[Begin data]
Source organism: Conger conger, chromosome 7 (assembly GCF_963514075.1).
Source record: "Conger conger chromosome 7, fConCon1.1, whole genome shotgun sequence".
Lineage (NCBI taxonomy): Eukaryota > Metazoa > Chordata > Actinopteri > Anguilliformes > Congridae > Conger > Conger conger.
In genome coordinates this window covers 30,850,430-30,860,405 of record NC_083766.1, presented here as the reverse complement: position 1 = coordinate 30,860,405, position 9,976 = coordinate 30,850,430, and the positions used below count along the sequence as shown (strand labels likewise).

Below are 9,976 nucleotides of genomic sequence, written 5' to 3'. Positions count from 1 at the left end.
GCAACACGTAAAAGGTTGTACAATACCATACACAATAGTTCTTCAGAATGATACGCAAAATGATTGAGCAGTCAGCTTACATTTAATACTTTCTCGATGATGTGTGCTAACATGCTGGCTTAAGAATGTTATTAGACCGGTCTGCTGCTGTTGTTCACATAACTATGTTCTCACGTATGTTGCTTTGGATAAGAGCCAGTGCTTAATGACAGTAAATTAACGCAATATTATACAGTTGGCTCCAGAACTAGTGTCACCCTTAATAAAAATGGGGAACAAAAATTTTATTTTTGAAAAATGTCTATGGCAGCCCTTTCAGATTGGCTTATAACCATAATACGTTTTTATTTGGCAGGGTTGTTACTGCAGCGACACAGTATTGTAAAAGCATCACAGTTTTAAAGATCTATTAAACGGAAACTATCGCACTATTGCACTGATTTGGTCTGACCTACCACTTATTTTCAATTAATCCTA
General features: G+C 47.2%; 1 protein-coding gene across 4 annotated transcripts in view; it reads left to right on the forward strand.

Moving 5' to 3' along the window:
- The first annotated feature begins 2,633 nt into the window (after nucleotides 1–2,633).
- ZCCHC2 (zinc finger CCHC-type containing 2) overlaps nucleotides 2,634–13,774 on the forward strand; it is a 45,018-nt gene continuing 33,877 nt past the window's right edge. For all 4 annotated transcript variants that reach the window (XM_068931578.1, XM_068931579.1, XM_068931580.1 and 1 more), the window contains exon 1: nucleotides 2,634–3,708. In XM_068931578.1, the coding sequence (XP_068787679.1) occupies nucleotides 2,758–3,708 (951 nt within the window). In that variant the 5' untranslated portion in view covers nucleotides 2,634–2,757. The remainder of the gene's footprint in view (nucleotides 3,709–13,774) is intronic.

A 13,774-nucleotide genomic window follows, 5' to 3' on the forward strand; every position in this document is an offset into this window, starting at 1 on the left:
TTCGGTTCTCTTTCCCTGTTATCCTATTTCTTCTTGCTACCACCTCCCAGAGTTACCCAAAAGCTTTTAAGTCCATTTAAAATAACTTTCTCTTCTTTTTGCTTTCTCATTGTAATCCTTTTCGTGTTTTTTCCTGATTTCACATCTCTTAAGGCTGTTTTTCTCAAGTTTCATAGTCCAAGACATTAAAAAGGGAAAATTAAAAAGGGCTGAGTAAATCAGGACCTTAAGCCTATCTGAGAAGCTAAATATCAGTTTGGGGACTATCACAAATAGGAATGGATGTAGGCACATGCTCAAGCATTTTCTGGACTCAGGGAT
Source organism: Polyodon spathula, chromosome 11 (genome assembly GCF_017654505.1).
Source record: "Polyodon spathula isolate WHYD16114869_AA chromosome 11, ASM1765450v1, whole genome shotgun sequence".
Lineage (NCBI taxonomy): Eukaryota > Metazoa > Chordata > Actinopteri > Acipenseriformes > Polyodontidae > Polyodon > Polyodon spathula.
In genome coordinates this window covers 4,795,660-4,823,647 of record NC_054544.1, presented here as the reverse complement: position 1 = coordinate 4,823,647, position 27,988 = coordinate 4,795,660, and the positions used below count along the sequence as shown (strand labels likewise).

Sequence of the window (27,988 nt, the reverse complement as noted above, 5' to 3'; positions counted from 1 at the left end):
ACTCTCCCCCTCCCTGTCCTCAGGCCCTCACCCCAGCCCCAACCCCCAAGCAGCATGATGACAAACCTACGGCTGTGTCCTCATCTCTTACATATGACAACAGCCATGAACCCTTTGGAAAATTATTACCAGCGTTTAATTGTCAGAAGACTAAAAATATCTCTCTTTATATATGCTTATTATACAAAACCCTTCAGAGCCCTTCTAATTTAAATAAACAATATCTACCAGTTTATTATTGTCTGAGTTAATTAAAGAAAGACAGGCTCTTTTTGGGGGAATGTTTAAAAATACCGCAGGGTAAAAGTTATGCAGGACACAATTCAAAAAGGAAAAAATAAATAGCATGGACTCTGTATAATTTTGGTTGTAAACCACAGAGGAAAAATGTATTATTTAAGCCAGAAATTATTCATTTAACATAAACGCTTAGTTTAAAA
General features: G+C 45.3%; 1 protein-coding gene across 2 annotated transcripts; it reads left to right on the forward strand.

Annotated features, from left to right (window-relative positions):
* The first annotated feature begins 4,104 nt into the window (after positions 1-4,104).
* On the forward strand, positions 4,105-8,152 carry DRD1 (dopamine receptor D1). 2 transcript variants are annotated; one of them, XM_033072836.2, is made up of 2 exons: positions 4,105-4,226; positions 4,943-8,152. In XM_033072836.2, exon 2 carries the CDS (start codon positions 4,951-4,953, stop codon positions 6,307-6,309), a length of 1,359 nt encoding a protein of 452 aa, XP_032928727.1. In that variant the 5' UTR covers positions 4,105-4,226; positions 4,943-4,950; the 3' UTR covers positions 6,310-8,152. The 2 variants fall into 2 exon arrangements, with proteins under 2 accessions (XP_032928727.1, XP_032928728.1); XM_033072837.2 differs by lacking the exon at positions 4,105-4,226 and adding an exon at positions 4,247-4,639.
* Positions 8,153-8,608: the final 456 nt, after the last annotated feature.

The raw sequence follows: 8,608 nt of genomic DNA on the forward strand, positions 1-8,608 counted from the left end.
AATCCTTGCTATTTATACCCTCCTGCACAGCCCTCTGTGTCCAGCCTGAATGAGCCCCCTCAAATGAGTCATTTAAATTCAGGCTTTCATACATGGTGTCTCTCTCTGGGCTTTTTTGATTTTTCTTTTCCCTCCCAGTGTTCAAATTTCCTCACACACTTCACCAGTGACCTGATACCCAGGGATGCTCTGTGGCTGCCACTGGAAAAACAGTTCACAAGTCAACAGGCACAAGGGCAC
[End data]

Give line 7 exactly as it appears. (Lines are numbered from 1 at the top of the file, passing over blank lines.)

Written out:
General features: G+C 47.2%; 1 protein-coding gene across 4 annotated transcripts in view; it reads left to right on the forward strand.